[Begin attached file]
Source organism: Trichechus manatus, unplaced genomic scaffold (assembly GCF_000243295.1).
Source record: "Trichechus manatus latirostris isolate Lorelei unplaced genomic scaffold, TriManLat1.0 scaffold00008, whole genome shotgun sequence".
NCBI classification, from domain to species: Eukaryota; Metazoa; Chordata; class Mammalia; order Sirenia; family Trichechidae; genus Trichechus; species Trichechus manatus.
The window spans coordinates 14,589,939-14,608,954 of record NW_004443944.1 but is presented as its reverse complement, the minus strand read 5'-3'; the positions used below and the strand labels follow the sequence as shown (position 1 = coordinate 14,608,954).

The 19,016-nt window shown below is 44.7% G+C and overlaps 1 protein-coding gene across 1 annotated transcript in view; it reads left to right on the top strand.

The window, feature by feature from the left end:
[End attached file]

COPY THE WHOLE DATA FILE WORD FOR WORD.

Source organism: Trichechus manatus, unplaced genomic scaffold (assembly GCF_000243295.1).
Source record: "Trichechus manatus latirostris isolate Lorelei unplaced genomic scaffold, TriManLat1.0 scaffold00008, whole genome shotgun sequence".
NCBI classification, from domain to species: Eukaryota; Metazoa; Chordata; class Mammalia; order Sirenia; family Trichechidae; genus Trichechus; species Trichechus manatus.
The window spans coordinates 14,589,939-14,608,954 of record NW_004443944.1 but is presented as its reverse complement, the minus strand read 5'-3'; the positions used below and the strand labels follow the sequence as shown (position 1 = coordinate 14,608,954).

The 19,016-nt window shown below is 44.7% G+C and overlaps 1 protein-coding gene across 1 annotated transcript in view; it reads left to right on the top strand.

The window, feature by feature from the left end: